AFTER Hurricane Katrina devastated New Orleans in 2005, Louisiana and the Orleans Parish School Board faced the task of rebuilding an already failing public education system.
With dozens of schools destroyed and 65,000 students displaced, state education authorities initiated the nation's largest experiment in school choice.
The program gives low-income parents a choice of participating private schools to send their kids if their child's original public school is making a low grade.
While the program has its faults, it's successful enough that the state recently expanded it.
Of the students who transferred from a public school, 86 percent came from a D or F rated school. Ninety-three percent qualify for free or reduced lunches, and 91.5 percent are minority. A survey of parents found that 93 percent were satisfied with their children's scholarship school.
The Department of education estimates the program saved state taxpayers $15.2 million last fiscal year.
And best of all, English/language arts and math scores for schools participating in multiple years increased 20 and 28 percent respectively.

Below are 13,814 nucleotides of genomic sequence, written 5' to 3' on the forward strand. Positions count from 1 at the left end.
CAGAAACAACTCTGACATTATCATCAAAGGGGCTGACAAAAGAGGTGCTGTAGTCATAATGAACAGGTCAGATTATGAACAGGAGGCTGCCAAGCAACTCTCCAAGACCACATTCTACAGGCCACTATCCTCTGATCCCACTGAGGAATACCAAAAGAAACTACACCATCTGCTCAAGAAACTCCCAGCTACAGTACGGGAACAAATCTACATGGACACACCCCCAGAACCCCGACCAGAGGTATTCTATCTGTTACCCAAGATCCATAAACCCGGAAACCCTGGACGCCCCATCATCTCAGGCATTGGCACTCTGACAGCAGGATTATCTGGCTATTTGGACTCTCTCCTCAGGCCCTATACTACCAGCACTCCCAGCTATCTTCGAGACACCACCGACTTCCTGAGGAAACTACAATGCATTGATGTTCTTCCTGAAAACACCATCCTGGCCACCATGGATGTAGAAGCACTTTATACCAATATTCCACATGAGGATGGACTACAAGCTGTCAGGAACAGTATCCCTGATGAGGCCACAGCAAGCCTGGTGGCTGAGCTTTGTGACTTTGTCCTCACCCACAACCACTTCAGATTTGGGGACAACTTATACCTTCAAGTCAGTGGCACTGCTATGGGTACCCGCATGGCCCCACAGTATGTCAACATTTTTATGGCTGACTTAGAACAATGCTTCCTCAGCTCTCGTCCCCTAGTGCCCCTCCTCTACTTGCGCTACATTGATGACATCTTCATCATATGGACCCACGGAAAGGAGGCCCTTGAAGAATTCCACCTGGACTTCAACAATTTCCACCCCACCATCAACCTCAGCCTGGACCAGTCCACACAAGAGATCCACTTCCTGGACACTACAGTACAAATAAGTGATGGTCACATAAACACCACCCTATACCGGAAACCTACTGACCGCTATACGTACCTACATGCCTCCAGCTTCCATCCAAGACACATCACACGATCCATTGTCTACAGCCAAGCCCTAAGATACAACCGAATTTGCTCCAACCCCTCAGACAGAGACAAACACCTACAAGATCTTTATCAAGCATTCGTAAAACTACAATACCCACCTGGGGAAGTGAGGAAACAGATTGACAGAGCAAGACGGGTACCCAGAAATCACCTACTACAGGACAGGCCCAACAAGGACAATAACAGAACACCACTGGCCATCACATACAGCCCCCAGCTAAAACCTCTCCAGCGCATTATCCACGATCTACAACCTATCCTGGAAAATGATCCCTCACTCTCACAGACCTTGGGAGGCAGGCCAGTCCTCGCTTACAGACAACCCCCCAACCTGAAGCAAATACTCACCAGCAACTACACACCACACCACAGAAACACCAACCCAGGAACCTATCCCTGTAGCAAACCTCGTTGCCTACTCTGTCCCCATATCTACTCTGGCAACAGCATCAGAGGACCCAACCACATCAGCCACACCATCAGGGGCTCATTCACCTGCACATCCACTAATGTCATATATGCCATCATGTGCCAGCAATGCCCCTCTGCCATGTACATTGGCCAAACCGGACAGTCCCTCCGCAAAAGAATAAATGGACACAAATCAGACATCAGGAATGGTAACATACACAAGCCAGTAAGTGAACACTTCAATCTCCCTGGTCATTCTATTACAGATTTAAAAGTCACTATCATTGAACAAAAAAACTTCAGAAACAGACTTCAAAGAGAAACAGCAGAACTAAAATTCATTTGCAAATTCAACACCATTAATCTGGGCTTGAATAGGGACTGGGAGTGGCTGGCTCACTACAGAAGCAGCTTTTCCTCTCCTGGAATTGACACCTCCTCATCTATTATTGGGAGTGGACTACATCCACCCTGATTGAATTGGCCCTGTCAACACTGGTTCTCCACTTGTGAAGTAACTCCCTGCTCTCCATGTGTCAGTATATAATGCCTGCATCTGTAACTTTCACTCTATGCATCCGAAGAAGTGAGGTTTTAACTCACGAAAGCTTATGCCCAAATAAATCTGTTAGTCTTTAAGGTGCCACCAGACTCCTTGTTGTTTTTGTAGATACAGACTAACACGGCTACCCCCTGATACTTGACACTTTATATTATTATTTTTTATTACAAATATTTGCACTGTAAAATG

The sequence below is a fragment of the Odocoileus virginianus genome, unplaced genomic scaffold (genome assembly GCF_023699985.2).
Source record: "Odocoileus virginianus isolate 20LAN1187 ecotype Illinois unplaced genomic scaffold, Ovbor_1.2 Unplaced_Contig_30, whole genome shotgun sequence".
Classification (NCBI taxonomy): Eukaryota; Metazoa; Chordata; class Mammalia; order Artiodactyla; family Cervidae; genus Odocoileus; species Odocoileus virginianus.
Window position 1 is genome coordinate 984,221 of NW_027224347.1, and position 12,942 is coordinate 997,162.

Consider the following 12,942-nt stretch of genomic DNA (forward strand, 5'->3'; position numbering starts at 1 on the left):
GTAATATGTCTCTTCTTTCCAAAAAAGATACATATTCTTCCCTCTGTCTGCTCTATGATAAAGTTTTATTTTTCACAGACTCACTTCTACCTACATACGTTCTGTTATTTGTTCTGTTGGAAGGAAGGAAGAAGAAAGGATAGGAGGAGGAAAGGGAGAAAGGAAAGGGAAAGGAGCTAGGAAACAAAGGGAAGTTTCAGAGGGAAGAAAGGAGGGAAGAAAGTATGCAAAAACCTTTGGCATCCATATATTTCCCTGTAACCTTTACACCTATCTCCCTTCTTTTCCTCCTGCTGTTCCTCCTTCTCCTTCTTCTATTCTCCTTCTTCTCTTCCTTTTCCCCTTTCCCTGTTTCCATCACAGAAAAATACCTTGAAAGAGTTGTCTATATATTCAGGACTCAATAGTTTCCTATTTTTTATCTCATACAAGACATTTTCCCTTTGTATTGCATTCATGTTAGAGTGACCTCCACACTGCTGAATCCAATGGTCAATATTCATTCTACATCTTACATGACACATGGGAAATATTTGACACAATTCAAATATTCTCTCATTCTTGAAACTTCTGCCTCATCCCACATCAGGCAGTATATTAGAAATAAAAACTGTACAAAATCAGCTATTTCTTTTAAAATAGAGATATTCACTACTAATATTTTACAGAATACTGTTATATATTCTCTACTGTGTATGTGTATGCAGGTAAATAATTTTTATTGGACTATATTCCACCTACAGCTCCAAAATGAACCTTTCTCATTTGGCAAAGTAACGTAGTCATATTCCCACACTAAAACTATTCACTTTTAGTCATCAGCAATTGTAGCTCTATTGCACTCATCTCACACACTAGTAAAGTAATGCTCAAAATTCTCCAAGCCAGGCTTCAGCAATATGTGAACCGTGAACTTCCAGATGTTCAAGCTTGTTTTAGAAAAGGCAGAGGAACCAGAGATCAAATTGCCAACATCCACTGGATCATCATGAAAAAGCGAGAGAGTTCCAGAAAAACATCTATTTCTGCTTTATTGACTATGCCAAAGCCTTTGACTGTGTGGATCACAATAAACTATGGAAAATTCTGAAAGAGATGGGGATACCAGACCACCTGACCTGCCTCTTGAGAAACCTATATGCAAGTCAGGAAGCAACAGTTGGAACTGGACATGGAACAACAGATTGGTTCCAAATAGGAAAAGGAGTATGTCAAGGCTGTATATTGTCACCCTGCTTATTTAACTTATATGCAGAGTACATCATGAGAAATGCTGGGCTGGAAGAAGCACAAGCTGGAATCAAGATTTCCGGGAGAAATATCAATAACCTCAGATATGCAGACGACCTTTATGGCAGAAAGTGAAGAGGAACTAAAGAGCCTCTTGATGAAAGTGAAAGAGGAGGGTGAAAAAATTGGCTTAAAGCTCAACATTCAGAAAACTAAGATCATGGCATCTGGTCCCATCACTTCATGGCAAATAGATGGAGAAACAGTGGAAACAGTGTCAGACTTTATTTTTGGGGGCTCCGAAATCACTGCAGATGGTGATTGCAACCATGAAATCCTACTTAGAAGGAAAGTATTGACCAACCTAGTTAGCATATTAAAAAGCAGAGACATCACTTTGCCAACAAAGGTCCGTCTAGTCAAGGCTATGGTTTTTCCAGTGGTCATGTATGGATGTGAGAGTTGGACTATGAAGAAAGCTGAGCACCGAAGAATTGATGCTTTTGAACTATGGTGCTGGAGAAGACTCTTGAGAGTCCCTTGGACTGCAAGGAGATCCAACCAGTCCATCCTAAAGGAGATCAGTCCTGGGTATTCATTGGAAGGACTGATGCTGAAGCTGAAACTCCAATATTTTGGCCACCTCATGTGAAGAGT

One would think that a program that improves opportunities for minorities, saves money, is preferred by parents and improves student achievement would be congratulated. Not so by the U.S. Justice Department under Attorney General Eric Holder.
The Justice Department sued to block the plan, claiming it violates federal desegregation laws, although evidence shows it is either not impacting or actually improving integration in most school districts.
After a federal judge indicated he wouldn't stop the program, the Justice Department relented, to an extent, and now only wants to pre-approve every voucher granted in this state run and state-funded program.
Sheesh. This is not a 1960s situation where white authorities block the entrance of black children into better schools. This is an innovative program that gives minority children better opportunity.
As James Golsan of the Texas Public Policy Foundation blogged in the Huffington Post, "Students in Louisiana - and in the rest of America - deserve a chance to pursue the kind of education that best suits their needs as learners. They don't deserve the federal government blocking programs that will allow them to do exactly that."